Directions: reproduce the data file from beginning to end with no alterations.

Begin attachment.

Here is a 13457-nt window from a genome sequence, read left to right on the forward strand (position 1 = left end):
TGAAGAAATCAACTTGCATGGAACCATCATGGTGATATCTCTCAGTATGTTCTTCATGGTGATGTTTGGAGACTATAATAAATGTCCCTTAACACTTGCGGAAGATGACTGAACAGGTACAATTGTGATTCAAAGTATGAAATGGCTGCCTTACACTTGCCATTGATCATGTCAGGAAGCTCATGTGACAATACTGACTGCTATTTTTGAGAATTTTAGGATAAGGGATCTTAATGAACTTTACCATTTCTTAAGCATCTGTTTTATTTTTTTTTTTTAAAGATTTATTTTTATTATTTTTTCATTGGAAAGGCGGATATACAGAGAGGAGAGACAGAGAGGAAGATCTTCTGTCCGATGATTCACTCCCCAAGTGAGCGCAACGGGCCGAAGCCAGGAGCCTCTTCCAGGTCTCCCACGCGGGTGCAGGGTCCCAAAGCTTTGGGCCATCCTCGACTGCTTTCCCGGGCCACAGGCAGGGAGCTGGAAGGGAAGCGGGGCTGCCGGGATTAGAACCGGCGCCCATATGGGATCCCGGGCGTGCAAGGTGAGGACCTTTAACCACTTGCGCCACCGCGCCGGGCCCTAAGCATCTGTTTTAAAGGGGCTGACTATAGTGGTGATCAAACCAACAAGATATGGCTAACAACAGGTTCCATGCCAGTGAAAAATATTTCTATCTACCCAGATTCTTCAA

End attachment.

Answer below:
Here is a 13457-nt window from a genome sequence, read left to right on the forward strand (position 1 = left end):
TGAAGAAATCAACTTGCATGGAACCATCATGGTGATATCTCTCAGTATGTTCTTCATGGTGATGTTTGGAGACTATAATAAATGTCCCTTAACACTTGCGGAAGATGACTGAACAGGTACAATTGTGATTCAAAGTATGAAATGGCTGCCTTACACTTGCCATTGATCATGTCAGGAAGCTCATGTGACAATACTGACTGCTATTTTTGAGAATTTTAGGATAAGGGATCTTAATGAACTTTACCATTTCTTAAGCATCTGTTTTATTTTTTTTTTTTAAAGATTTATTTTTATTATTTTTTCATTGGAAAGGCGGATATACAGAGAGGAGAGACAGAGAGGAAGATCTTCTGTCCGATGATTCACTCCCCAAGTGAGCGCAACGGGCCGAAGCCAGGAGCCTCTTCCAGGTCTCCCACGCGGGTGCAGGGTCCCAAAGCTTTGGGCCATCCTCGACTGCTTTCCCGGGCCACAGGCAGGGAGCTGGAAGGGAAGCGGGGCTGCCGGGATTAGAACCGGCGCCCATATGGGATCCCGGGCGTGCAAGGTGAGGACCTTTAACCACTTGCGCCACCGCGCCGGGCCCTAAGCATCTGTTTTAAAGGGGCTGACTATAGTGGTGATCAAACCAACAAGATATGGCTAACAACAGGTTCCATGCCAGTGAAAAATATTTCTATCTACCCAGATTCTTCAA